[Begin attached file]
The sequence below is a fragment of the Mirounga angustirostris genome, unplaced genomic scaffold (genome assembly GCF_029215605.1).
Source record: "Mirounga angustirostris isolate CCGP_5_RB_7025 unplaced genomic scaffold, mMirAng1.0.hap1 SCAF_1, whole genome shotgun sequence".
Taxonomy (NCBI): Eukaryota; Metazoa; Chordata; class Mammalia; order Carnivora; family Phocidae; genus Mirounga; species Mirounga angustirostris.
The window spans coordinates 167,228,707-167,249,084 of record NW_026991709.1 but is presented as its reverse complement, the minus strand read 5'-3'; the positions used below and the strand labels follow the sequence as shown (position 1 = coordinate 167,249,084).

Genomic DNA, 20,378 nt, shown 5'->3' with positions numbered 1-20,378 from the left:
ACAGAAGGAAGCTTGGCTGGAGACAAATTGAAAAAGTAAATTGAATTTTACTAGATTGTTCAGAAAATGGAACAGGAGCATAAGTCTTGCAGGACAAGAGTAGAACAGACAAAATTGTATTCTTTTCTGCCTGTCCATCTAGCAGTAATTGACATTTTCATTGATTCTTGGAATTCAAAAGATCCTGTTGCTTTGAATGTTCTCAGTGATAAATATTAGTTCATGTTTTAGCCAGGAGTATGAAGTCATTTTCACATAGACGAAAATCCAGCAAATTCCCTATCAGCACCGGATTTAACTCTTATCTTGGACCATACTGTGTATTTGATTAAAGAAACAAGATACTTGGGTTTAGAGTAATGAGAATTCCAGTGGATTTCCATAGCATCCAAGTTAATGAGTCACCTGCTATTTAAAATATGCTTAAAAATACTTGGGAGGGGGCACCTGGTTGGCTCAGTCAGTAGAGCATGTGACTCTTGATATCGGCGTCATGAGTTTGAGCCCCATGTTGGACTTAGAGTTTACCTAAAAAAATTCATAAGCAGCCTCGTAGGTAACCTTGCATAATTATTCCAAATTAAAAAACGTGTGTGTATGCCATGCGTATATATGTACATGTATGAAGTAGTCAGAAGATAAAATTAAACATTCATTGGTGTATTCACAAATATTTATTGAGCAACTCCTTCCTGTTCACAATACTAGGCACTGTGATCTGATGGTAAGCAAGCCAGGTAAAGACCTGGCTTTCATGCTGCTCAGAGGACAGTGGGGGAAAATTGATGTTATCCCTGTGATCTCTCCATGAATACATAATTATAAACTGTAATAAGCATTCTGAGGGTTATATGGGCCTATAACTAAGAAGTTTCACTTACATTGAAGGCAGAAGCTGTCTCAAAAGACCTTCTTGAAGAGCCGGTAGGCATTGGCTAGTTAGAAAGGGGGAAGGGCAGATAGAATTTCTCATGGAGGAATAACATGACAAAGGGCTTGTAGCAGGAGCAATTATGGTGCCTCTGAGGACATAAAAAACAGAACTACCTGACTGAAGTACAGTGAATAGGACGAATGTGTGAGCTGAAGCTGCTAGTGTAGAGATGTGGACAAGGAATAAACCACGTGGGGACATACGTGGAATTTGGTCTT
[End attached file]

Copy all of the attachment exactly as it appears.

The sequence below is a fragment of the Mirounga angustirostris genome, unplaced genomic scaffold (genome assembly GCF_029215605.1).
Source record: "Mirounga angustirostris isolate CCGP_5_RB_7025 unplaced genomic scaffold, mMirAng1.0.hap1 SCAF_1, whole genome shotgun sequence".
Taxonomy (NCBI): Eukaryota; Metazoa; Chordata; class Mammalia; order Carnivora; family Phocidae; genus Mirounga; species Mirounga angustirostris.
The window spans coordinates 167,228,707-167,249,084 of record NW_026991709.1 but is presented as its reverse complement, the minus strand read 5'-3'; the positions used below and the strand labels follow the sequence as shown (position 1 = coordinate 167,249,084).

Genomic DNA, 20,378 nt, shown 5'->3' with positions numbered 1-20,378 from the left:
ACAGAAGGAAGCTTGGCTGGAGACAAATTGAAAAAGTAAATTGAATTTTACTAGATTGTTCAGAAAATGGAACAGGAGCATAAGTCTTGCAGGACAAGAGTAGAACAGACAAAATTGTATTCTTTTCTGCCTGTCCATCTAGCAGTAATTGACATTTTCATTGATTCTTGGAATTCAAAAGATCCTGTTGCTTTGAATGTTCTCAGTGATAAATATTAGTTCATGTTTTAGCCAGGAGTATGAAGTCATTTTCACATAGACGAAAATCCAGCAAATTCCCTATCAGCACCGGATTTAACTCTTATCTTGGACCATACTGTGTATTTGATTAAAGAAACAAGATACTTGGGTTTAGAGTAATGAGAATTCCAGTGGATTTCCATAGCATCCAAGTTAATGAGTCACCTGCTATTTAAAATATGCTTAAAAATACTTGGGAGGGGGCACCTGGTTGGCTCAGTCAGTAGAGCATGTGACTCTTGATATCGGCGTCATGAGTTTGAGCCCCATGTTGGACTTAGAGTTTACCTAAAAAAATTCATAAGCAGCCTCGTAGGTAACCTTGCATAATTATTCCAAATTAAAAAACGTGTGTGTATGCCATGCGTATATATGTACATGTATGAAGTAGTCAGAAGATAAAATTAAACATTCATTGGTGTATTCACAAATATTTATTGAGCAACTCCTTCCTGTTCACAATACTAGGCACTGTGATCTGATGGTAAGCAAGCCAGGTAAAGACCTGGCTTTCATGCTGCTCAGAGGACAGTGGGGGAAAATTGATGTTATCCCTGTGATCTCTCCATGAATACATAATTATAAACTGTAATAAGCATTCTGAGGGTTATATGGGCCTATAACTAAGAAGTTTCACTTACATTGAAGGCAGAAGCTGTCTCAAAAGACCTTCTTGAAGAGCCGGTAGGCATTGGCTAGTTAGAAAGGGGGAAGGGCAGATAGAATTTCTCATGGAGGAATAACATGACAAAGGGCTTGTAGCAGGAGCAATTATGGTGCCTCTGAGGACATAAAAAACAGAACTACCTGACTGAAGTACAGTGAATAGGACGAATGTGTGAGCTGAAGCTGCTAGTGTAGAGATGTGGACAAGGAATAAACCACGTGGGGACATACGTGGAATTTGGTCTT